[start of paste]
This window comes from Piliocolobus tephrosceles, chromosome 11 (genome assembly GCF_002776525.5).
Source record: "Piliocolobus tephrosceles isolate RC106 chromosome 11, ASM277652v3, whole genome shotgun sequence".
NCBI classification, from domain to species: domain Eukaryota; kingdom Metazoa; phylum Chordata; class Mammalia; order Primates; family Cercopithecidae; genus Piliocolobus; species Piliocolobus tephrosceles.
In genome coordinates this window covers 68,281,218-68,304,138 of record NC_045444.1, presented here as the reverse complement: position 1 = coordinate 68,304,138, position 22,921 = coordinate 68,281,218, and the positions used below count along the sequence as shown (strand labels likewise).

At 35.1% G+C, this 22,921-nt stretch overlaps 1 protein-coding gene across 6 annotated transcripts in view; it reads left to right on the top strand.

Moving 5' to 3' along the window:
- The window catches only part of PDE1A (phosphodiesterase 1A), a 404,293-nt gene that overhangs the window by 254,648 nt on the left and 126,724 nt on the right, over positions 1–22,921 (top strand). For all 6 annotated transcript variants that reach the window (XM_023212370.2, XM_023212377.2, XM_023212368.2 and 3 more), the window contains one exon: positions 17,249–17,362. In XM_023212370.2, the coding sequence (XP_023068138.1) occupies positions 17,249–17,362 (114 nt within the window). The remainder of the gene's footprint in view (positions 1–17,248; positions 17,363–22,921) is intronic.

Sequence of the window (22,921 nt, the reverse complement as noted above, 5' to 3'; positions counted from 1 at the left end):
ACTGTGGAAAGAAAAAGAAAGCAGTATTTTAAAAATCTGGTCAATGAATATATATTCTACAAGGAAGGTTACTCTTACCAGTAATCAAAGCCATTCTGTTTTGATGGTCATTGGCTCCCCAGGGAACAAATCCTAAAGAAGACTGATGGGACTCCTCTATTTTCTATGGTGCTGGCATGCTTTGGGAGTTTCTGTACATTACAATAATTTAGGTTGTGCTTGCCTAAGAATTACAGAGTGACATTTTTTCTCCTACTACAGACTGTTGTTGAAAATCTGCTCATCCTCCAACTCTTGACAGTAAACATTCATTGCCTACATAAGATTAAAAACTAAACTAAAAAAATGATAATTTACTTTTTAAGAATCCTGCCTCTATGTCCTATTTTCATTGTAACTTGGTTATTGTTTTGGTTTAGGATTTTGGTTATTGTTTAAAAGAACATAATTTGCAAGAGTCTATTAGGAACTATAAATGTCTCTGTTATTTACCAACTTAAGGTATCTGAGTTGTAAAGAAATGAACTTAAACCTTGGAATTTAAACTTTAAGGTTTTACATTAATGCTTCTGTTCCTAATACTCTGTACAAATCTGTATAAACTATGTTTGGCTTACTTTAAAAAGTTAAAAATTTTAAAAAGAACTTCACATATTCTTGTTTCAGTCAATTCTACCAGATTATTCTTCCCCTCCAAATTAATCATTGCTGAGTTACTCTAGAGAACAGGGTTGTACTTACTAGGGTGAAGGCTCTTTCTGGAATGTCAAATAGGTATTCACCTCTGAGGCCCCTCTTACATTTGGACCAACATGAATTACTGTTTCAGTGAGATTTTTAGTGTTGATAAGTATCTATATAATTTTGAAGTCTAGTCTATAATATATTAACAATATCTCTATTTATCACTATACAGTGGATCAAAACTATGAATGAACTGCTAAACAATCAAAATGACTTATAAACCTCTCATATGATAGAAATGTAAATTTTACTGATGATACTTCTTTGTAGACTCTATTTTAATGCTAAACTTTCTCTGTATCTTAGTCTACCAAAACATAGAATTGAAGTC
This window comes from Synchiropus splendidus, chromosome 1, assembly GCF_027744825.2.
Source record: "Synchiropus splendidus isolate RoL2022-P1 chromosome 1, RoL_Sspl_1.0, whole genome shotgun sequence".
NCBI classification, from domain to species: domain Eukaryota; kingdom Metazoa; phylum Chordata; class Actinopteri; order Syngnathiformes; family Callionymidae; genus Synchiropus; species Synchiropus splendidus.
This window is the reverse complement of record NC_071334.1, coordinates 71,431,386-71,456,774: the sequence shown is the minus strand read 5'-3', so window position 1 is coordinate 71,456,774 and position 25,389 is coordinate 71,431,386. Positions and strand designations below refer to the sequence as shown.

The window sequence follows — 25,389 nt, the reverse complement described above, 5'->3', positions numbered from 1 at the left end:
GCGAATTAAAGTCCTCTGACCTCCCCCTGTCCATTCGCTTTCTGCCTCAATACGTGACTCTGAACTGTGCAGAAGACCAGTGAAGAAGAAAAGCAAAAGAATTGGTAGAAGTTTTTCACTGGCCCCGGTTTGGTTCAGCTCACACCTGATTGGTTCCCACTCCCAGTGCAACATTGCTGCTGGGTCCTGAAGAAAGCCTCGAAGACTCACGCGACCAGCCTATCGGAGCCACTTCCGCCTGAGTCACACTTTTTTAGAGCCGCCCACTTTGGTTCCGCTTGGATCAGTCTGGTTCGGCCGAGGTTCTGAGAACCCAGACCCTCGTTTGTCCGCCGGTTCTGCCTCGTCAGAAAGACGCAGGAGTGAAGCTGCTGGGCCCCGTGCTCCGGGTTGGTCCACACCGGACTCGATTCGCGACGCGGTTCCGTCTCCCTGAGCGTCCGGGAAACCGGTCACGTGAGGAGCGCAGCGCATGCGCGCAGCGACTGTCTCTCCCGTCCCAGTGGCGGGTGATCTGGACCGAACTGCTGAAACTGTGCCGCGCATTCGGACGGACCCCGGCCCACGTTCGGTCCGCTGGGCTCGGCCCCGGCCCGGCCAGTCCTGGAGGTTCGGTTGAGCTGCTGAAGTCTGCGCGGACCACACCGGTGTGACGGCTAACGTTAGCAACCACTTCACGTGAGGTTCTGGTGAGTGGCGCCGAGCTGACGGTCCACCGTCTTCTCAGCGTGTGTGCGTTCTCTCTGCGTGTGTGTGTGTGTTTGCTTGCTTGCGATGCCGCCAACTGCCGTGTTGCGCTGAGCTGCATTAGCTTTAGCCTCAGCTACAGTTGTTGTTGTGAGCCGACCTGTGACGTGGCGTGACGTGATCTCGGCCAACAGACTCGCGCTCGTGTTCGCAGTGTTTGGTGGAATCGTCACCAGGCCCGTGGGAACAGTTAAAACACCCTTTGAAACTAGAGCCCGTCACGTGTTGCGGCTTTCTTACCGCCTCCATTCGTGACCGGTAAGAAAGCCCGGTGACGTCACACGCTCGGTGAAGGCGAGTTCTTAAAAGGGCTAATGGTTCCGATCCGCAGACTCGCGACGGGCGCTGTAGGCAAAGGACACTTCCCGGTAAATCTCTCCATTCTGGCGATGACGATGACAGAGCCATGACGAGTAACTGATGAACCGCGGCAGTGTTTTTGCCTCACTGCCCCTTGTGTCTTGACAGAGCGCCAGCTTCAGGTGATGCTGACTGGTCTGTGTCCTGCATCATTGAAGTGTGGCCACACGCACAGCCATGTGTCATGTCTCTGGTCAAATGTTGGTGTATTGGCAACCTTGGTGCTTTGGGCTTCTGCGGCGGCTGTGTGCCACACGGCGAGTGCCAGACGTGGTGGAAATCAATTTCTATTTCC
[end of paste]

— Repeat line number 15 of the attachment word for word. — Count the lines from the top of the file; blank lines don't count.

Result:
GCGAATTAAAGTCCTCTGACCTCCCCCTGTCCATTCGCTTTCTGCCTCAATACGTGACTCTGAACTGTGCAGAAGACCAGTGAAGAAGAAAAGCAAAAGAATTGGTAGAAGTTTTTCACTGGCCCCGGTTTGGTTCAGCTCACACCTGATTGGTTCCCACTCCCAGTGCAACATTGCTGCTGGGTCCTGAAGAAAGCCTCGAAGACTCACGCGACCAGCCTATCGGAGCCACTTCCGCCTGAGTCACACTTTTTTAGAGCCGCCCACTTTGGTTCCGCTTGGATCAGTCTGGTTCGGCCGAGGTTCTGAGAACCCAGACCCTCGTTTGTCCGCCGGTTCTGCCTCGTCAGAAAGACGCAGGAGTGAAGCTGCTGGGCCCCGTGCTCCGGGTTGGTCCACACCGGACTCGATTCGCGACGCGGTTCCGTCTCCCTGAGCGTCCGGGAAACCGGTCACGTGAGGAGCGCAGCGCATGCGCGCAGCGACTGTCTCTCCCGTCCCAGTGGCGGGTGATCTGGACCGAACTGCTGAAACTGTGCCGCGCATTCGGACGGACCCCGGCCCACGTTCGGTCCGCTGGGCTCGGCCCCGGCCCGGCCAGTCCTGGAGGTTCGGTTGAGCTGCTGAAGTCTGCGCGGACCACACCGGTGTGACGGCTAACGTTAGCAACCACTTCACGTGAGGTTCTGGTGAGTGGCGCCGAGCTGACGGTCCACCGTCTTCTCAGCGTGTGTGCGTTCTCTCTGCGTGTGTGTGTGTGTTTGCTTGCTTGCGATGCCGCCAACTGCCGTGTTGCGCTGAGCTGCATTAGCTTTAGCCTCAGCTACAGTTGTTGTTGTGAGCCGACCTGTGACGTGGCGTGACGTGATCTCGGCCAACAGACTCGCGCTCGTGTTCGCAGTGTTTGGTGGAATCGTCACCAGGCCCGTGGGAACAGTTAAAACACCCTTTGAAACTAGAGCCCGTCACGTGTTGCGGCTTTCTTACCGCCTCCATTCGTGACCGGTAAGAAAGCCCGGTGACGTCACACGCTCGGTGAAGGCGAGTTCTTAAAAGGGCTAATGGTTCCGATCCGCAGACTCGCGACGGGCGCTGTAGGCAAAGGACACTTCCCGGTAAATCTCTCCATTCTGGCGATGACGATGACAGAGCCATGACGAGTAACTGATGAACCGCGGCAGTGTTTTTGCCTCACTGCCCCTTGTGTCTTGACAGAGCGCCAGCTTCAGGTGATGCTGACTGGTCTGTGTCCTGCATCATTGAAGTGTGGCCACACGCACAGCCATGTGTCATGTCTCTGGTCAAATGTTGGTGTATTGGCAACCTTGGTGCTTTGGGCTTCTGCGGCGGCTGTGTGCCACACGGCGAGTGCCAGACGTGGTGGAAATCAATTTCTATTTCC